1 Timothy 1:1

Paul was writing to Timothy, who he had sent to pastor and lead the church in Ephesus. What’s interesting in this verse is that recognizes his calling. For him it was being apostle, for us it’s to lead the church in song worship.

Whatever you do, whoever you are, God has specific callings on our lives. Mine is to be primarily a pastor/teacher and worship leader. By the grace of God I am what I am (1 Co 15:10), and I stand in that grace and calling.

Even if you are an “Accidental Worship Leader” or you’re in a season where you feel like you’re on the bench, God has a calling for you.

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When Is It Time For A Song To Die?

I’ve heard and read a lot lately on how to introduce a new song, but the Worship Links blog posted a link to Jon Nicol’s thoughts on the Lifecyle of a song, or better yet, how to put a song out of our misery.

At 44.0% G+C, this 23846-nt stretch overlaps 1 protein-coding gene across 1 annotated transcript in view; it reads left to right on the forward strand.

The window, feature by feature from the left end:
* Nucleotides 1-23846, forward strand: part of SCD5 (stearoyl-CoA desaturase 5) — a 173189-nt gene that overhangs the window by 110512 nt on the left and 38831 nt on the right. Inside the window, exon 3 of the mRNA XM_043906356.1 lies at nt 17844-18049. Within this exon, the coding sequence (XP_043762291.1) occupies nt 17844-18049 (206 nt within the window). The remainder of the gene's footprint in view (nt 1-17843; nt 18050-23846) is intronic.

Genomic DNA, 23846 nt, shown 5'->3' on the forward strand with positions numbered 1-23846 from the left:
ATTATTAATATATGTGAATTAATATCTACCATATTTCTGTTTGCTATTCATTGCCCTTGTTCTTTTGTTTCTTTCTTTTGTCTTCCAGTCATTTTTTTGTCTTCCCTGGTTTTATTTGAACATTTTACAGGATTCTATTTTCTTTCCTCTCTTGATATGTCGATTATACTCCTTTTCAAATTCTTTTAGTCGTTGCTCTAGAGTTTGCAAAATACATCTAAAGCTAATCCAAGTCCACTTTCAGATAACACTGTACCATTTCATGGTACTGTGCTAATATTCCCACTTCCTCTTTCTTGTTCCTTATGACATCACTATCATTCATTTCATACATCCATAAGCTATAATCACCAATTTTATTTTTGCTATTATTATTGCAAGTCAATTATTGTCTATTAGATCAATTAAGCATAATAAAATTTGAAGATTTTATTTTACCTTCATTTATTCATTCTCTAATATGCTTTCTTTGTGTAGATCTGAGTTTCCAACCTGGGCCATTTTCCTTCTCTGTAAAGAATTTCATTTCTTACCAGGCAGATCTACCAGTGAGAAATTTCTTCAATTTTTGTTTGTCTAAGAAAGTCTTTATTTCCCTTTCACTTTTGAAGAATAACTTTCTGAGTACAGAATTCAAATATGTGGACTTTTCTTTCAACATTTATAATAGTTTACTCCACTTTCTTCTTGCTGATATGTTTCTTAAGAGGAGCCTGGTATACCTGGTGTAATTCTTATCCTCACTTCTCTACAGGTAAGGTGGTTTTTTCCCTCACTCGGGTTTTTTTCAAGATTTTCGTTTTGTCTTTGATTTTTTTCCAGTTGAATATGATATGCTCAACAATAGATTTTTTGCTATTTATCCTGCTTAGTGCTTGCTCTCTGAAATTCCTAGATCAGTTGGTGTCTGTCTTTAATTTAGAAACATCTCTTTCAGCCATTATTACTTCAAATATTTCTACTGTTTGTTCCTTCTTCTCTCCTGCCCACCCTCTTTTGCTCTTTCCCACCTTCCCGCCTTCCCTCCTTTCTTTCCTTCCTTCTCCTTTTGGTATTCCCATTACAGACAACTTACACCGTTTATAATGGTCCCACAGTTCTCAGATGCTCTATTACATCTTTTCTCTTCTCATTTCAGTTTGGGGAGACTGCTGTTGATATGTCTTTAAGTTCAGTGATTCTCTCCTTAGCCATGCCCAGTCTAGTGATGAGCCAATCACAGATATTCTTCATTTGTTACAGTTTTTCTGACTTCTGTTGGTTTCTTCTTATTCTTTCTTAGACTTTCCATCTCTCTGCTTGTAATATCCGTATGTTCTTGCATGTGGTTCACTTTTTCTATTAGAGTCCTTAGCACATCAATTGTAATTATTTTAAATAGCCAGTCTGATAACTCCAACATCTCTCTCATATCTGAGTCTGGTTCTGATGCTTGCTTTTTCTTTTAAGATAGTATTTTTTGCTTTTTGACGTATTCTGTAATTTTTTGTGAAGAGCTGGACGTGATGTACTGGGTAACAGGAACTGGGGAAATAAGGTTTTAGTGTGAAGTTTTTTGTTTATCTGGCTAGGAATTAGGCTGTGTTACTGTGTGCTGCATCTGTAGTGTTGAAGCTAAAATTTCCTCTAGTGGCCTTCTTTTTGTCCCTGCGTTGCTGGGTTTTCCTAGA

RECOGNIZE THAT SEASONS EXIST

“To everything there is a season” the Bible tells us. This is also true for worship songs, although not everyone seems to have read Ecclesiastes 3:1.

They say the first step is admitting you have a problem. If you don’t recognize that every song has a season, then you won’t be aware and watching for when that season has it’s end. This doesn’t mean that every song you’d played last Sunday is out of date. But out of the songs you did lead, some where at the start of their life cycle, some where in an undefined middle, and some were quite possibly past their prime.

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The Electric: Clean Tones

In this series I try and address different aspects of the practical side of playing electric guitar in church music. This week we’ll talk about clean tones and why they are important, overlooked, and way more helpful than you’d think.

Without a doubt, the most popular posts in this column have been articles dealing with amp overdrive, overdrive pedals, and using them in worship. I want to turn that thinking on it’s head today and make a case for clean tone.  No Tubescreamers. No OCD’s. No Distortion. Clean and simple guitar tone. Here’s why: